It’s 1960 and Mrs D’Silva is a young, Anglo-Indian, widow trying to make ends meet in Calcutta having lost her husband to a rail accident five years previously. She teaches at Don Bosco’s Catholic School, which her ten year old son Errol also attends. On a picnic visit to Our Lady shrine in Bandle Errol discovers the mutilated body of a young woman washed up on the bank of the Hooghly river, a tributary of the Ganges. The girl had been raised in the Loreto convent and had recently married a much older man who has converted to Christianity. In the absence of any compelling evidence, the death is ruled as suicide by a judge. Two of the girl’s friends, Anil – a former pupil of Mrs D’Silva - and Philomena suspect foul play. Unbeknownst to Mrs D’Silva, both have become involved in a Mao-backed communist movement and are active in a campaign against a British owned engineering company. At one of the protests a manager in the company is stabbed to death with Anil’s knife and he is arrested for murder. When Mrs D’Silva visits him in prison he protests his innocence and she vows to try and clear his name. A few days later he is found hanging in his cell in suspicious circumstances. It seems as if Dutta, the ruthless Shaitan of the communist movement, will stop at nothing to secure a new India free of the legacy of colonial rule. Despite the obvious dangers, Mrs D’Silva in her own understated way tries to help uncover the truth.
The back cover describes Mrs D’Silva’s Detective Instincts as a ‘vivid and engaging novel of recipes and murder, intrigue and romance’. Food and culture certainly feature strongly in the story and Peters takes great care to detail sights, sounds, and particularly the tastes, of the melting pot of 1960s India, just a few years after independence. To that end the book is informative and provides strong historical contextualisation. The story, for me, however never really amounted to more than an okay read; a relatively pleasant sojourn but failing to turn into a real page turner. I think this mainly to do with (somewhat ironically) taste. Mrs D’Silva is effectively an Anglo-Indian cozy that fairly gently rolls along, so that despite the murders and political intrigue it never really builds up a head of steam. In the first half of the book, the plot meanders aimlessly until Mrs D’Silva discovers her rather shaky detective instincts and the story starts to gain some structure and purpose. The characterization is fine without being stellar and while Mrs D’Silva herself is ably drawn I have no particular longing to catch up with her on any of further adventures. For me, the thing that is most striking about the book is its production values. The novel is beautifully presented and feels like something invested with time and passion. It’s just a shame that the story itself didn’t instil the same in me, although I know that it has received very favourable reviews by others – see:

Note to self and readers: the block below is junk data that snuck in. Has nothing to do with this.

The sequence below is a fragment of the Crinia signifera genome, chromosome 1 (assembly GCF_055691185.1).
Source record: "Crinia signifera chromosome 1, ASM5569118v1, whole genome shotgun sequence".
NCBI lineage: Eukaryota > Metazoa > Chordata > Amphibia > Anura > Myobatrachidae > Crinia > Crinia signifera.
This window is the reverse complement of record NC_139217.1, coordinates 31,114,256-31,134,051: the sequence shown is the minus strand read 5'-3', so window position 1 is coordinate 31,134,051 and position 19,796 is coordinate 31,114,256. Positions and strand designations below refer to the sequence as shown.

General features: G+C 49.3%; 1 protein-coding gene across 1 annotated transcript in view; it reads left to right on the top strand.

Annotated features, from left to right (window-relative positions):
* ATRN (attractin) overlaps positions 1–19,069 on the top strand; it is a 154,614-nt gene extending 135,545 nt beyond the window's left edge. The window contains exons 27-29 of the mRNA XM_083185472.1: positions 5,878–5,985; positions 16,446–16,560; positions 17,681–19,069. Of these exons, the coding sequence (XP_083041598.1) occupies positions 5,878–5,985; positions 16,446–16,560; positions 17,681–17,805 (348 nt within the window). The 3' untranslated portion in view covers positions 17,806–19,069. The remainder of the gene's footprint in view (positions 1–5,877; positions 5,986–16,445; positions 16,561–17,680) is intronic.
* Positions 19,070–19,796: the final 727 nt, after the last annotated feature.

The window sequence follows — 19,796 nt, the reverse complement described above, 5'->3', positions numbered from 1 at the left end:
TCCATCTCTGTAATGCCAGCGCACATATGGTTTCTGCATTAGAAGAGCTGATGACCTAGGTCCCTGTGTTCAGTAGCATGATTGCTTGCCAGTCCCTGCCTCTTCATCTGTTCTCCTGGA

It’s a Crime